Social Service agencies charged with the task of helping refugees resettle in the United States competently assist refugees in many ways. Often, though, one of the greatest challenges refugees face, that of maintaining a physically and mentally healthy lifestyle, is overlooked, or approached ineffectively from only a western medical perspective.
Many assume that once refugees are resettled in the United States, access to Western medical practices makes them less susceptible to disease and other illnesses. Certainly, in some respects, this is true: refugee camps, particularly Kakuma camp in Kenya where many Somali Bantus lived, are notorious for their overcrowded living conditions, inadequate hygiene, and shortage of safe water. However, the "healthy migrant" phenomenon demonstrates that, while upon arrival in the United States refugees have a higher burden of infectious diseases, they are in many ways actually healthier than U.S.-born residents. Studies show that among incoming refugee populations, the incidence of chronic disease is significantly lower. Over time, though, this health advantage effectively disappears. Indeed, the length of time that a refugee spends in the United Statesis directly related to increases in low birth weight infants, adolescent risk behaviors, cancer, high blood pressure, high cholesterol, and diabetes.
In addition, many refugees who are resettled in the United States suffer from mental health problems such as depression and Post Traumatic Stress Disorder, which can lead to flashbacks, nightmares, angry or irritable behavior, insomnia, etc. Somali Bantu refugees suffer from these mental health problems at a high rate, due to their long history of marginalization and abuse. In more recent years, they were disproportionately affected by the civil war in Somalia, and after fleeing, they again endured terrible violence and abuse at refugee camps in Kenya, where they lived among the same majority group that forced them to flee in the first place. Furthermore, the "healthy migrant" effect applies to mental health as well: the longer refugees are in the United States, the more they suffer from depression. Not only can new and seemingly strange living conditions exacerbate feelings of isolation and hopelessness, because of differing cultural understandings of the sources of and solutions for mental health problems, Western medical approaches to treating such afflictions are largely ineffective. As one doctor explains, "I don't even use the term 'depression' with my Somali Bantu patients any more. When I do, they don't come back."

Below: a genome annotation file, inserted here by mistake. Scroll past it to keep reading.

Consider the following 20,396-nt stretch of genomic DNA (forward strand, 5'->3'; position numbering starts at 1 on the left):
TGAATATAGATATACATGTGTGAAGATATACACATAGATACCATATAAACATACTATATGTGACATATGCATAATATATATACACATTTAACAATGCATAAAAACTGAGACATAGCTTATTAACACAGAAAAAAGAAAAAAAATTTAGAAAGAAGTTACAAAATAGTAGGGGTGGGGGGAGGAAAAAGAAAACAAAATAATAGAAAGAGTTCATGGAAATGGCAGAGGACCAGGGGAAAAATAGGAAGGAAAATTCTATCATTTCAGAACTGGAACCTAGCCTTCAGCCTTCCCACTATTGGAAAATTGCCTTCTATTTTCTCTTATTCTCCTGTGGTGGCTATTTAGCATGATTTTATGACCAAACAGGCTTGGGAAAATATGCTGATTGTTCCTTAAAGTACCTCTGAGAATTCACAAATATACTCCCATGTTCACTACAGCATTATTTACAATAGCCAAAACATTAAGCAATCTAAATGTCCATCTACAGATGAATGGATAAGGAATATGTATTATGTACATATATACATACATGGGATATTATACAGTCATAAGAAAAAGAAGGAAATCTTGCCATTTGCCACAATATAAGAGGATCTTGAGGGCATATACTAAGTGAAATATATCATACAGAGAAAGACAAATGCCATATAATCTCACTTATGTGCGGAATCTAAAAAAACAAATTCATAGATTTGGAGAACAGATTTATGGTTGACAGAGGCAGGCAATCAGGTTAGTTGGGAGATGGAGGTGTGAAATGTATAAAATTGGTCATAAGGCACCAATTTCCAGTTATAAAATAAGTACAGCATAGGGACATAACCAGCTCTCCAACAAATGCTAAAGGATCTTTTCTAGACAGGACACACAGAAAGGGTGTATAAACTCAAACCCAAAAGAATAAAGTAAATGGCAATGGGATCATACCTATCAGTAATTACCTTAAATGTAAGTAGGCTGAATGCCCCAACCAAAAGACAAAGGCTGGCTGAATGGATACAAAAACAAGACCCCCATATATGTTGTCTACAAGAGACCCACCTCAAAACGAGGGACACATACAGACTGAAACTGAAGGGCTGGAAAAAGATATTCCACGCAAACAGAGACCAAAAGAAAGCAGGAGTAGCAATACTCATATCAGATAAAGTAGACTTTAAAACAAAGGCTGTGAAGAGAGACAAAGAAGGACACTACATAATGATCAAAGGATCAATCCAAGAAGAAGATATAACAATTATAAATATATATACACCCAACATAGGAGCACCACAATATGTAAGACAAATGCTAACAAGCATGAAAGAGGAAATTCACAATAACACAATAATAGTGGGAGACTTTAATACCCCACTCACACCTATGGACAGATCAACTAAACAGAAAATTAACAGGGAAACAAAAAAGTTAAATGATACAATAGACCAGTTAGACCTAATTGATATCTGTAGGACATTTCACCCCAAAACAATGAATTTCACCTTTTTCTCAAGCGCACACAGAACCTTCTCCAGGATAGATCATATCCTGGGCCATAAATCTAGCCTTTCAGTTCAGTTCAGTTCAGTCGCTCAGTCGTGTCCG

The difficultly Somali Bantus have maintaining a physically and mentally healthy lifestyle once in the United States can be understood through an examination of traditional Somali Bantu health and healing practices. In Somalia, the Bantus lived in a rural environment, with little access to modern medical care. While some efforts were made to bring "modern" medical practices to the Jubba Valley, their needs were mostly ignored. Thus, Somali Bantus were left to fend for themselves, and find their own ways both to understand and to cope with the health issues they faced. They turned to their Islamic and spiritual beliefs in order to manage many medical problems. Local health practitioners also developed detailed knowledge about the healing properties of local wild plants.
For some illnesses, such as hydrocephalus, stomach aches, and migraines, Somali Bantus used burning, a practice in which they would apply a heated nail or other metal object to the skin. They also used herbal remedies, and nearly every village had a bonesetter who would treat those patients suffering from a dislocation or a fracture. Other problems were attributed to evil spirits and curses. For such illnesses, treatment revolved around healing rituals, known as boronay, during which women, accompanied by traditional healers, performed ceremonies which often involving drumming and incense.
While to some these health practices may seem outdated, certain aspects of traditional Somali Bantu healing techniques should not be overlooked when working with Somali Bantus in the United States today. For over 150 years, these practices provided comfort and relief to a population that managed to survive in an often harsh and unforgiving environment that left them vulnerable to disease, famine, and traumatic injury. Now, in a different kind of harsh environment where they must find a way to cope with new challenges and obstacles, these tools can again be used to help the Somali Bantus thrive.